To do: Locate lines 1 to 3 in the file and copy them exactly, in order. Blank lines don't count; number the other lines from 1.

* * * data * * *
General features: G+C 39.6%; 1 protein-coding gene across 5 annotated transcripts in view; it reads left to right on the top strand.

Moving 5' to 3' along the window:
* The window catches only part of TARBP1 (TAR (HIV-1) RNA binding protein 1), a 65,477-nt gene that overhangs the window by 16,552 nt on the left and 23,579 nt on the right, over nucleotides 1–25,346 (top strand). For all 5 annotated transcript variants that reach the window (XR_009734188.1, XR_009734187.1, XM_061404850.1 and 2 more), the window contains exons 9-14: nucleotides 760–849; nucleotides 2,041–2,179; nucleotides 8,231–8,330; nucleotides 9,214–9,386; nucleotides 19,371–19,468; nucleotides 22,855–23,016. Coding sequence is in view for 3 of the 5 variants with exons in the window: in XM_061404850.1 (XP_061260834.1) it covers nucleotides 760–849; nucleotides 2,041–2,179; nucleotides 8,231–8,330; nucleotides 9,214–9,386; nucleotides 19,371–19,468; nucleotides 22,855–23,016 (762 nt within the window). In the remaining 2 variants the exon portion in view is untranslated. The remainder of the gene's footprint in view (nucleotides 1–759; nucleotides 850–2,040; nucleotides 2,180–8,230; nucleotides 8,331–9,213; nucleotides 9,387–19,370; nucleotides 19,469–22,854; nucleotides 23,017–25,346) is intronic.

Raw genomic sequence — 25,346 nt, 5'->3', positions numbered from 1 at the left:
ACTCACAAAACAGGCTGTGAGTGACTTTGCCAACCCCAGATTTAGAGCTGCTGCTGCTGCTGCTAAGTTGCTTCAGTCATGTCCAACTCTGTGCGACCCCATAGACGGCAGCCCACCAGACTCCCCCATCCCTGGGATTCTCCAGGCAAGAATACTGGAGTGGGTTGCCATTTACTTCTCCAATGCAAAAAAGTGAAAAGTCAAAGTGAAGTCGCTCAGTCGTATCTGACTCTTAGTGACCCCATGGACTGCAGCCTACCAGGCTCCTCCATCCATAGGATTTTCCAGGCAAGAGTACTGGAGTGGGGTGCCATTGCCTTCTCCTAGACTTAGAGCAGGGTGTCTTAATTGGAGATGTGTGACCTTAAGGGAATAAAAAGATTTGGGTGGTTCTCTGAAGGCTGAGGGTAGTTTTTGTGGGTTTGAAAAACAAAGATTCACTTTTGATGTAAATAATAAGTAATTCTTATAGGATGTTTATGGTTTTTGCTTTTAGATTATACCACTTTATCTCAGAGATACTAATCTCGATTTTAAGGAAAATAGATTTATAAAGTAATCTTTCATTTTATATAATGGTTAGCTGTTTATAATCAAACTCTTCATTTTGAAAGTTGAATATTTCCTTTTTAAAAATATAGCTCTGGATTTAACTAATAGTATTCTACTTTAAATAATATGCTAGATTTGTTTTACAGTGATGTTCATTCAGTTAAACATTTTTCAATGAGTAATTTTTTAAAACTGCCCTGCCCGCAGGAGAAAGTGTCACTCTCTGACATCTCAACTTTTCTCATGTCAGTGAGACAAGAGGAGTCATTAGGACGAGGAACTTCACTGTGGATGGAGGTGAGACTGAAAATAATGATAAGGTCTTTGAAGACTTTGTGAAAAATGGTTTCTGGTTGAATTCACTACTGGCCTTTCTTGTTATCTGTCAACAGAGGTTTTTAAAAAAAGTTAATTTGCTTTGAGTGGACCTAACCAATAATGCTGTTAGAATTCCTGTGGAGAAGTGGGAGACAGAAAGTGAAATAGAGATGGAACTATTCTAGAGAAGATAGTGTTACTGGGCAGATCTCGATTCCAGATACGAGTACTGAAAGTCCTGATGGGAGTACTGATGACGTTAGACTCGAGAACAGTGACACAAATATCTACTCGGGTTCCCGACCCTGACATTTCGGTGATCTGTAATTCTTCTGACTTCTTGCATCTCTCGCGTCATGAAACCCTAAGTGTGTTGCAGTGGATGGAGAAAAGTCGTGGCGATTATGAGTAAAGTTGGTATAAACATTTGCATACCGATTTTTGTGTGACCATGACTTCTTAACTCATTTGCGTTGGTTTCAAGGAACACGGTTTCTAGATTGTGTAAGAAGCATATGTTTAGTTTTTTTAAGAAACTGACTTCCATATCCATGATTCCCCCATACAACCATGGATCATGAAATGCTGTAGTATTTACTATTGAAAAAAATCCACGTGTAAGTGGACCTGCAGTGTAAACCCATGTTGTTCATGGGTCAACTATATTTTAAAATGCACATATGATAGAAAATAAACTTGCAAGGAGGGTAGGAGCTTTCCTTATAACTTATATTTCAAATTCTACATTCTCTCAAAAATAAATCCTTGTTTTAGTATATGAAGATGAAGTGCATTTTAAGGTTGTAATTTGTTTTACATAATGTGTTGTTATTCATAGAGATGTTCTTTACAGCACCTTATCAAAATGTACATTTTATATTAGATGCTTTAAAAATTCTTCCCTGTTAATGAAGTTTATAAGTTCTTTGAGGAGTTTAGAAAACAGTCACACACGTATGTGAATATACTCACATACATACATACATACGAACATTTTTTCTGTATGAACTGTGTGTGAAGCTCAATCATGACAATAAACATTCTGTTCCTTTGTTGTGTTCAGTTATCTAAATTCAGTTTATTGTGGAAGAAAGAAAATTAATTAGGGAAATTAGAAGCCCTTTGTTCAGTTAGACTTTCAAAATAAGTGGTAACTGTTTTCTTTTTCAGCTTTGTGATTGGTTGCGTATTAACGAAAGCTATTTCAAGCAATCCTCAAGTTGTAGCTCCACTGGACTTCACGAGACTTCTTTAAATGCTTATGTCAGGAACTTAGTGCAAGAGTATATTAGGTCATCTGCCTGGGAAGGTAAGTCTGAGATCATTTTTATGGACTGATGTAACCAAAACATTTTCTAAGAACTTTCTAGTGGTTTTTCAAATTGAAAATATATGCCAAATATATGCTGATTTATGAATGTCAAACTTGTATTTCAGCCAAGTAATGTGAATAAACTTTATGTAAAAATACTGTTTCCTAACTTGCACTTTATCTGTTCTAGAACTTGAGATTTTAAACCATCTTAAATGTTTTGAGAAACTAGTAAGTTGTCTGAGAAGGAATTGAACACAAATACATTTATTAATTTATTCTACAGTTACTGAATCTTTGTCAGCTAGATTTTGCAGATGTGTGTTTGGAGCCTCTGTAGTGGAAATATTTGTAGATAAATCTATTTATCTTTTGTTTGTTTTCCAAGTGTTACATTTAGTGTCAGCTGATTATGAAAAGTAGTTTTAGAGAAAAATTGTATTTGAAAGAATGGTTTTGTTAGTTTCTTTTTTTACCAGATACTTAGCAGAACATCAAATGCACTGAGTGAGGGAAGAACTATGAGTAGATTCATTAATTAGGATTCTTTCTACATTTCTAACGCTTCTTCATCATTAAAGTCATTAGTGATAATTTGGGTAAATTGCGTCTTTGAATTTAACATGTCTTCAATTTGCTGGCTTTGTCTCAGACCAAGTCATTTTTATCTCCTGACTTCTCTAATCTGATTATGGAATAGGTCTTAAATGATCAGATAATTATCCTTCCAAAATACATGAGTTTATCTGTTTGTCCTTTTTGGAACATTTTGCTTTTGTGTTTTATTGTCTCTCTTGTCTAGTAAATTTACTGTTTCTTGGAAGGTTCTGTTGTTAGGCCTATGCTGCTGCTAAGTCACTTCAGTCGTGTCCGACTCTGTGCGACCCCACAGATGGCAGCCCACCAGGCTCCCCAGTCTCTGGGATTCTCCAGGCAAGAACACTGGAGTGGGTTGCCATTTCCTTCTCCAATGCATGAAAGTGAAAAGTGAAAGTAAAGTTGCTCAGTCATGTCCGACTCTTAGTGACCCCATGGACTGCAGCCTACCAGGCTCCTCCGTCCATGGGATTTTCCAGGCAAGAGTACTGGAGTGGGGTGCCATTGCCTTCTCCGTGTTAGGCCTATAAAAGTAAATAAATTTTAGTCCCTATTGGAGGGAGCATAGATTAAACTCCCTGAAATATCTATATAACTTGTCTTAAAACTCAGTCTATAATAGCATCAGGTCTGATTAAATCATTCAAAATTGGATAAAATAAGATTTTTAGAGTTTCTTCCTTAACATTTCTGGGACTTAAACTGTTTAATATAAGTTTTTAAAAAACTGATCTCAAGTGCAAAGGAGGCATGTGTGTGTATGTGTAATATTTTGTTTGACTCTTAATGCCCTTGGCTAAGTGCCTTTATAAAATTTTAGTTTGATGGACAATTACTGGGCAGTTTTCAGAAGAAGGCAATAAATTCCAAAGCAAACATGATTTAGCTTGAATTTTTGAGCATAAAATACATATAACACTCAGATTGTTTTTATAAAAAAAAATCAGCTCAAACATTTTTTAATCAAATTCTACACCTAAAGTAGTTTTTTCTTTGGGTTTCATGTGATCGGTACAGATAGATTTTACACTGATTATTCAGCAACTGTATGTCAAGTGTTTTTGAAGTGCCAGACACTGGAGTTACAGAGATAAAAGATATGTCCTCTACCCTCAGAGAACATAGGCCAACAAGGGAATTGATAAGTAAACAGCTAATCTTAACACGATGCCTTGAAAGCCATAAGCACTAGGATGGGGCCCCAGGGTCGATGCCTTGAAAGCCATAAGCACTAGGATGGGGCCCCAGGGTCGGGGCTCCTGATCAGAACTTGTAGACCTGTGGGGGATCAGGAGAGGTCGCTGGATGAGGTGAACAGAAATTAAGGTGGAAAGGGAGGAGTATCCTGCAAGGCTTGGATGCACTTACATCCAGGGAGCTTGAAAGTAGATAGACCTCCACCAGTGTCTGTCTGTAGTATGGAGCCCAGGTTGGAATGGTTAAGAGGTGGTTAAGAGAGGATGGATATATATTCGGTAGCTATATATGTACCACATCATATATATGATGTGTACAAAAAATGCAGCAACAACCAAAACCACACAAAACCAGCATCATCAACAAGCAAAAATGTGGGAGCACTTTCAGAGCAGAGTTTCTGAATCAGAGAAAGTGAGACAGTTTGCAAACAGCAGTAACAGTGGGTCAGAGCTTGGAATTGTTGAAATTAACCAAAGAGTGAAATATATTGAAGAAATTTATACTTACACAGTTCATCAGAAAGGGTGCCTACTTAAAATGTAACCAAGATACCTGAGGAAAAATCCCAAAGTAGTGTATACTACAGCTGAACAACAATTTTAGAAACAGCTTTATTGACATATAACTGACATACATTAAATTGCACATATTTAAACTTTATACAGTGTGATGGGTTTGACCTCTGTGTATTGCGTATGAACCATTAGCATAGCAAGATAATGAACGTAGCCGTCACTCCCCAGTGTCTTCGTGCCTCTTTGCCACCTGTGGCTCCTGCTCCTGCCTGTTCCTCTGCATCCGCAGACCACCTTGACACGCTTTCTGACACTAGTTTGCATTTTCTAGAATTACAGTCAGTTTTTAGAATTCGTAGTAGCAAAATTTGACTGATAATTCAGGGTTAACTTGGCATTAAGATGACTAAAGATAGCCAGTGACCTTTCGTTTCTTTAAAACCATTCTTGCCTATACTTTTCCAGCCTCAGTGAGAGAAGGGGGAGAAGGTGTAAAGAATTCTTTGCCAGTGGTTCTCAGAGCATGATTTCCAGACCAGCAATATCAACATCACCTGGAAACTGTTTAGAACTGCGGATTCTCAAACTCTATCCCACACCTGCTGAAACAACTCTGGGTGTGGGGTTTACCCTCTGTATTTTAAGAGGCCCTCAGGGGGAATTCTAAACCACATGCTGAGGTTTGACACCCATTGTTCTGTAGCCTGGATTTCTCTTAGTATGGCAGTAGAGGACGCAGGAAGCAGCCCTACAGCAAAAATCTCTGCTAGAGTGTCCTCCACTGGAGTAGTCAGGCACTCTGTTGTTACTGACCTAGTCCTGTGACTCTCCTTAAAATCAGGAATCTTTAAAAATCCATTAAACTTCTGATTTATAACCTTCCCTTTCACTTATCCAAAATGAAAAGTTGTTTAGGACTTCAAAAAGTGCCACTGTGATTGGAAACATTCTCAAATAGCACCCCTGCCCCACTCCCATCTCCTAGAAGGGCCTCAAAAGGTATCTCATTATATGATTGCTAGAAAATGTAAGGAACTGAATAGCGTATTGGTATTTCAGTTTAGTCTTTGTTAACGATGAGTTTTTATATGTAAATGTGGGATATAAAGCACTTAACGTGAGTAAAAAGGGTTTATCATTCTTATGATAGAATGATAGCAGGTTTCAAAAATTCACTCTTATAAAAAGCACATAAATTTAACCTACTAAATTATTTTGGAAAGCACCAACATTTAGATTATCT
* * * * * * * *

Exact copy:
General features: G+C 39.6%; 1 protein-coding gene across 5 annotated transcripts in view; it reads left to right on the top strand.

Moving 5' to 3' along the window:
* The window catches only part of TARBP1 (TAR (HIV-1) RNA binding protein 1), a 65,477-nt gene that overhangs the window by 16,552 nt on the left and 23,579 nt on the right, over nucleotides 1–25,346 (top strand). For all 5 annotated transcript variants that reach the window (XR_009734188.1, XR_009734187.1, XM_061404850.1 and 2 more), the window contains exons 9-14: nucleotides 760–849; nucleotides 2,041–2,179; nucleotides 8,231–8,330; nucleotides 9,214–9,386; nucleotides 19,371–19,468; nucleotides 22,855–23,016. Coding sequence is in view for 3 of the 5 variants with exons in the window: in XM_061404850.1 (XP_061260834.1) it covers nucleotides 760–849; nucleotides 2,041–2,179; nucleotides 8,231–8,330; nucleotides 9,214–9,386; nucleotides 19,371–19,468; nucleotides 22,855–23,016 (762 nt within the window). In the remaining 2 variants the exon portion in view is untranslated. The remainder of the gene's footprint in view (nucleotides 1–759; nucleotides 850–2,040; nucleotides 2,180–8,230; nucleotides 8,331–9,213; nucleotides 9,387–19,370; nucleotides 19,469–22,854; nucleotides 23,017–25,346) is intronic.